CP/M, a very old operating system for very old computers, used drive letters to distinguish between each drive on a computer. the first drive would be drive A, then drive B, and so on. CP/M computers typically had two floppy disk drives (drive A and B). when a CP/M machine… Read More »Lynne Teaches Tech: Why does Windows install to drive C by default? Why not A?
Lynne Teaches Tech: Why does text on a webpage stay sharp when you zoom in, even though images get blurry?
images like PNG and JPEG files get blurry when zoomed in beyond 100% of their size. this is true of video files, too, and many other methods of representing graphics. this is because these files contain an exact description of what to show. they tell the computer what colour each… Read More »Lynne Teaches Tech: Why does text on a webpage stay sharp when you zoom in, even though images get blurry?
keybase is a website that allows you to prove that a given account or website is owned by you. to explain how this works, we’ll need to briefly cover public key cryptography. there are many ways to encrypt a file. one such way involves using a password to encrypt the… Read More »Lynne Teaches Tech: What’s Keybase?
most people count using a decimal system. the lowest digit is 0, followed by 1, 2, and so on, through to 9. when you’re counting up and you reach nine, you need to add another digit. there’s no way to express ten with only one digit, so you use two… Read More »Lynne Teaches Tech: What’s an integer overflow?
when you access a website in your browser, its URL (Universal Resource Location) will almost always start with either https:// or http://. this is known as the schema, and tells the browser what type of connection it’s going to be using, and how it needs to talk to the server.… Read More »Lynne Teaches Tech: What do all the parts of a URL or hyperlink mean?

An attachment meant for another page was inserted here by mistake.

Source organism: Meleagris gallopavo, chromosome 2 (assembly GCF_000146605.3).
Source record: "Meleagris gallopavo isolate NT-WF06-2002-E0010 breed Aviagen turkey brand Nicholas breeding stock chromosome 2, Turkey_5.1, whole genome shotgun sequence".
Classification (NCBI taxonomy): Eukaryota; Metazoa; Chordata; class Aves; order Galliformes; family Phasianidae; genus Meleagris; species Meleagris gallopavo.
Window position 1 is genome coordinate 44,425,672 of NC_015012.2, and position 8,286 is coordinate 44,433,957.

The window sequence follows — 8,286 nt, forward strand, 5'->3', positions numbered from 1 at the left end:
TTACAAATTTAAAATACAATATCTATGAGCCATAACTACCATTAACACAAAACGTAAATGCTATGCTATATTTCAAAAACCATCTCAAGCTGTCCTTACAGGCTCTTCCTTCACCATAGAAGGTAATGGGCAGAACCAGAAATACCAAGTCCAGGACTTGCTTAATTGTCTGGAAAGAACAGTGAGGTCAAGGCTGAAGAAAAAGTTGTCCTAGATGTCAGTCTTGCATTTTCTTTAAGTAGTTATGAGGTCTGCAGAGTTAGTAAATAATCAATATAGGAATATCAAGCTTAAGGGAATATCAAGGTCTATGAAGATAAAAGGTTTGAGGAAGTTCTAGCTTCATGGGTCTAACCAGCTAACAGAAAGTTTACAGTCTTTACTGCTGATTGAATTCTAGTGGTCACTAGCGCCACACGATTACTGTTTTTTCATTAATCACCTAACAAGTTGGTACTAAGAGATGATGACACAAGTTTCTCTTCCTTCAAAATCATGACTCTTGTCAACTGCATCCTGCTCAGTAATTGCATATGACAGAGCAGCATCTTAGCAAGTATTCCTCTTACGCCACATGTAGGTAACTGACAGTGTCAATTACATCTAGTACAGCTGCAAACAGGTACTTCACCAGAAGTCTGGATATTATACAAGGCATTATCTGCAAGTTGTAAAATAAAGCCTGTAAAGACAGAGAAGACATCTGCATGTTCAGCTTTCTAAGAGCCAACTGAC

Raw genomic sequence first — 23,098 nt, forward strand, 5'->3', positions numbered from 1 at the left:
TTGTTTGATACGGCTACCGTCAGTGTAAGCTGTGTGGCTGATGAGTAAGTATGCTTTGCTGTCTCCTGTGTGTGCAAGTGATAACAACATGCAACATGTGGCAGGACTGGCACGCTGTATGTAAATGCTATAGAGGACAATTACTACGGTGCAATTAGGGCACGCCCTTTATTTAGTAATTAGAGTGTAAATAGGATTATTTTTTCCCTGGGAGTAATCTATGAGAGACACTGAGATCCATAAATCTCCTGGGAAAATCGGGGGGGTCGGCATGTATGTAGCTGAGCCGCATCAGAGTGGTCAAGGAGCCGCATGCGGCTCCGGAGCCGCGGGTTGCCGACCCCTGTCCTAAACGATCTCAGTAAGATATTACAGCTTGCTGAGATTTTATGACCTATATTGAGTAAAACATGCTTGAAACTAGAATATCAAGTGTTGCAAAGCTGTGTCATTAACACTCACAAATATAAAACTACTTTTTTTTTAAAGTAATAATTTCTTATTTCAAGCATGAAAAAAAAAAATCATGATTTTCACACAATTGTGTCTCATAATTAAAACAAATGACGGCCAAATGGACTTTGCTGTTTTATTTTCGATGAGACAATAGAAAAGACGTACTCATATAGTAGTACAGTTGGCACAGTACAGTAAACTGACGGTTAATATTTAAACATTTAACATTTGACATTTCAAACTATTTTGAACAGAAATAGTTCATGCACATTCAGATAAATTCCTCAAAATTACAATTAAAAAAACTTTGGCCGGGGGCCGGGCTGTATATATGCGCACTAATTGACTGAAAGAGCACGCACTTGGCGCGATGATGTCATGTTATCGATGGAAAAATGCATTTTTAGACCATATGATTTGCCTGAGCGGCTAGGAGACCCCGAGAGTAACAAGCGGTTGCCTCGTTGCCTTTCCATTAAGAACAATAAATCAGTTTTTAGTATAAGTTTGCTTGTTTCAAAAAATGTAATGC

a web browser is a program that displays a HTML document, in the same way that a text editor is a program that displays a txt file, or a video player displays MP4s, AVIs, etc. HTML has been around for a while, first appearing around 1990. HTML alone is enough… Read More »Lynne Teaches Tech: Why are there so few web browsers?
“defrag” is short for “defragment”. when a file is saved to a hard drive, it is physically written to the device by a needle. when you need to read the file, the needle moves along the portion of the disk that contains the data to read it. let’s say you… Read More »Lynne Teaches Tech: What’s “defragging”?
Lynne Teaches Tech: Why does compressing a JPEG make it look worse, even though putting in a ZIP file makes it look the same?
there are many different methods of file compression. one of the simplest methods is run length encoding (RLE). the idea is simple: say you have a file like this:aaabbbbaaaaayou could store it as:a3b4a5to represent that there are 3 a’s, 4 b’s, etc. you would then simply need a program to… Read More »Lynne Teaches Tech: Why does compressing a JPEG make it look worse, even though putting in a ZIP file makes it look the same?
an operating system (OS), such as windows or macOS, handles a lot of low-level stuff. this means that developers don’t have to worry about details like “how to scroll a page” or “how to read text from a file”, because the OS handles it for you. a computer can’t do… Read More »Lynne Teaches Tech: why don’t windows programs work on a mac, and vice versa?
the “analogue loophole” (or the analog loophole) refers to the idea that no matter how hard you try to make sure nobody can make illegal copies of videos, music, or text, there’s always a “hole” in the protection that occurs when it’s no longer digital. digital content can be protected… Read More »Lynne Teaches Tech: what is the “analogue loophole”?